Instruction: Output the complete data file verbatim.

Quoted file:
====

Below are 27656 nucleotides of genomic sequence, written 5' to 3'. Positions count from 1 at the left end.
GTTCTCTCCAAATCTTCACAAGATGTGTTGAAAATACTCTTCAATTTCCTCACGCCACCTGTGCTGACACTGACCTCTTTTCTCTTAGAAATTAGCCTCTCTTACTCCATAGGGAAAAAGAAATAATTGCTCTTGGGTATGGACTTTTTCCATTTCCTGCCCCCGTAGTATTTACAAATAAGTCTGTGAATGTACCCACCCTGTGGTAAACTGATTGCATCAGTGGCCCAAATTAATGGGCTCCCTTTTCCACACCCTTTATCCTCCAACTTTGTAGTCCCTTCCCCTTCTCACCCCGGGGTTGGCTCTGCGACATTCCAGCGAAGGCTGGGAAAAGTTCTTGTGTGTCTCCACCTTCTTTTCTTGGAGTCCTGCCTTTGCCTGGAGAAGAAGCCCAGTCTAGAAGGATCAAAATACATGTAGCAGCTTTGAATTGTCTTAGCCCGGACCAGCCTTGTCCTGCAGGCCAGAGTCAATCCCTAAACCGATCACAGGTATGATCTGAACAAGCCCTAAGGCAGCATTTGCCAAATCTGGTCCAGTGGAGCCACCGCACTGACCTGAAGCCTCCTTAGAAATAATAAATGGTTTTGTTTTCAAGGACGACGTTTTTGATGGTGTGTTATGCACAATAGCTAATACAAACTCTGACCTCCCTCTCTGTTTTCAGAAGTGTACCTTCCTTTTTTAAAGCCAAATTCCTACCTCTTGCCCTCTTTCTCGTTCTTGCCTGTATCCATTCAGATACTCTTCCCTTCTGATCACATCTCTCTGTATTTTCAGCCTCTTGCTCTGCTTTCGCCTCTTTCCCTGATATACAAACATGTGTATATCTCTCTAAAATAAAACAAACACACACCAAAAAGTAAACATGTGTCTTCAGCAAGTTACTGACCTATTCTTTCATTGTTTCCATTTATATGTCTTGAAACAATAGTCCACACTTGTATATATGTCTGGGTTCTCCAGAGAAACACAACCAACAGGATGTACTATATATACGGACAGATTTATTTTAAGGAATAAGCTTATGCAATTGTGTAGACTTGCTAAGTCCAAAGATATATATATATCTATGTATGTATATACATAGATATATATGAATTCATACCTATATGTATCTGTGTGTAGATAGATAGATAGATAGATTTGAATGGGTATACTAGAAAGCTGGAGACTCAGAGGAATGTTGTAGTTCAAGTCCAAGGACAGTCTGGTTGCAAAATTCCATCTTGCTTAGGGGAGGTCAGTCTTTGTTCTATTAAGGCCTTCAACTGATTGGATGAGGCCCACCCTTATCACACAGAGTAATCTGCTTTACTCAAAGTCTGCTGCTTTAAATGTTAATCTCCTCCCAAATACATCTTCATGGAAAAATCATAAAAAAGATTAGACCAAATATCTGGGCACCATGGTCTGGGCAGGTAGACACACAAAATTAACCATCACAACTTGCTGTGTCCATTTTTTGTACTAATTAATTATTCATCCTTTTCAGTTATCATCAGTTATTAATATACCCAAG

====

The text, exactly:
Below are 27656 nucleotides of genomic sequence, written 5' to 3'. Positions count from 1 at the left end.
GTTCTCTCCAAATCTTCACAAGATGTGTTGAAAATACTCTTCAATTTCCTCACGCCACCTGTGCTGACACTGACCTCTTTTCTCTTAGAAATTAGCCTCTCTTACTCCATAGGGAAAAAGAAATAATTGCTCTTGGGTATGGACTTTTTCCATTTCCTGCCCCCGTAGTATTTACAAATAAGTCTGTGAATGTACCCACCCTGTGGTAAACTGATTGCATCAGTGGCCCAAATTAATGGGCTCCCTTTTCCACACCCTTTATCCTCCAACTTTGTAGTCCCTTCCCCTTCTCACCCCGGGGTTGGCTCTGCGACATTCCAGCGAAGGCTGGGAAAAGTTCTTGTGTGTCTCCACCTTCTTTTCTTGGAGTCCTGCCTTTGCCTGGAGAAGAAGCCCAGTCTAGAAGGATCAAAATACATGTAGCAGCTTTGAATTGTCTTAGCCCGGACCAGCCTTGTCCTGCAGGCCAGAGTCAATCCCTAAACCGATCACAGGTATGATCTGAACAAGCCCTAAGGCAGCATTTGCCAAATCTGGTCCAGTGGAGCCACCGCACTGACCTGAAGCCTCCTTAGAAATAATAAATGGTTTTGTTTTCAAGGACGACGTTTTTGATGGTGTGTTATGCACAATAGCTAATACAAACTCTGACCTCCCTCTCTGTTTTCAGAAGTGTACCTTCCTTTTTTAAAGCCAAATTCCTACCTCTTGCCCTCTTTCTCGTTCTTGCCTGTATCCATTCAGATACTCTTCCCTTCTGATCACATCTCTCTGTATTTTCAGCCTCTTGCTCTGCTTTCGCCTCTTTCCCTGATATACAAACATGTGTATATCTCTCTAAAATAAAACAAACACACACCAAAAAGTAAACATGTGTCTTCAGCAAGTTACTGACCTATTCTTTCATTGTTTCCATTTATATGTCTTGAAACAATAGTCCACACTTGTATATATGTCTGGGTTCTCCAGAGAAACACAACCAACAGGATGTACTATATATACGGACAGATTTATTTTAAGGAATAAGCTTATGCAATTGTGTAGACTTGCTAAGTCCAAAGATATATATATATCTATGTATGTATATACATAGATATATATGAATTCATACCTATATGTATCTGTGTGTAGATAGATAGATAGATAGATTTGAATGGGTATACTAGAAAGCTGGAGACTCAGAGGAATGTTGTAGTTCAAGTCCAAGGACAGTCTGGTTGCAAAATTCCATCTTGCTTAGGGGAGGTCAGTCTTTGTTCTATTAAGGCCTTCAACTGATTGGATGAGGCCCACCCTTATCACACAGAGTAATCTGCTTTACTCAAAGTCTGCTGCTTTAAATGTTAATCTCCTCCCAAATACATCTTCATGGAAAAATCATAAAAAAGATTAGACCAAATATCTGGGCACCATGGTCTGGGCAGGTAGACACACAAAATTAACCATCACAACTTGCTGTGTCCATTTTTTGTACTAATTAATTATTCATCCTTTTCAGTTATCATCAGTTATTAATATACCCAAG